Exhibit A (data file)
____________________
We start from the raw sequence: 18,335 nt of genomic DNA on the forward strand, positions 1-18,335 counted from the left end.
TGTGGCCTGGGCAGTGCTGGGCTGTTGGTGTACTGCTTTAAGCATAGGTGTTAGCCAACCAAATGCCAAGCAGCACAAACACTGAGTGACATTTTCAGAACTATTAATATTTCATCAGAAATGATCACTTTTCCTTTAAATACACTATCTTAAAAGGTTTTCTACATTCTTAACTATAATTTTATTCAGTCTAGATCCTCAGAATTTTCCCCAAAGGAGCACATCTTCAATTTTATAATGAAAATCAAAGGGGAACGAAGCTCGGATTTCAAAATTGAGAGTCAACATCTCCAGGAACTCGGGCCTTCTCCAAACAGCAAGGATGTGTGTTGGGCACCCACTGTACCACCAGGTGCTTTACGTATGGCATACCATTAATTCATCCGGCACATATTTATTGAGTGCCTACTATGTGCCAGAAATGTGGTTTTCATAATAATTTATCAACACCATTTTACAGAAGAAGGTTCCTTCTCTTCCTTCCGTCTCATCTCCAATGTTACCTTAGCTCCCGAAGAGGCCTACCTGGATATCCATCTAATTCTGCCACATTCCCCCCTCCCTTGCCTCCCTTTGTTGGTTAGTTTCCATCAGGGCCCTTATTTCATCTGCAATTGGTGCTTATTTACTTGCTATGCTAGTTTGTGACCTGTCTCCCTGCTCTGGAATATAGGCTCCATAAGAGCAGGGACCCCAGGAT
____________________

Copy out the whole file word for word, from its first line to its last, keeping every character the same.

We start from the raw sequence: 18,335 nt of genomic DNA on the forward strand, positions 1-18,335 counted from the left end.
TGTGGCCTGGGCAGTGCTGGGCTGTTGGTGTACTGCTTTAAGCATAGGTGTTAGCCAACCAAATGCCAAGCAGCACAAACACTGAGTGACATTTTCAGAACTATTAATATTTCATCAGAAATGATCACTTTTCCTTTAAATACACTATCTTAAAAGGTTTTCTACATTCTTAACTATAATTTTATTCAGTCTAGATCCTCAGAATTTTCCCCAAAGGAGCACATCTTCAATTTTATAATGAAAATCAAAGGGGAACGAAGCTCGGATTTCAAAATTGAGAGTCAACATCTCCAGGAACTCGGGCCTTCTCCAAACAGCAAGGATGTGTGTTGGGCACCCACTGTACCACCAGGTGCTTTACGTATGGCATACCATTAATTCATCCGGCACATATTTATTGAGTGCCTACTATGTGCCAGAAATGTGGTTTTCATAATAATTTATCAACACCATTTTACAGAAGAAGGTTCCTTCTCTTCCTTCCGTCTCATCTCCAATGTTACCTTAGCTCCCGAAGAGGCCTACCTGGATATCCATCTAATTCTGCCACATTCCCCCCTCCCTTGCCTCCCTTTGTTGGTTAGTTTCCATCAGGGCCCTTATTTCATCTGCAATTGGTGCTTATTTACTTGCTATGCTAGTTTGTGACCTGTCTCCCTGCTCTGGAATATAGGCTCCATAAGAGCAGGGACCCCAGGAT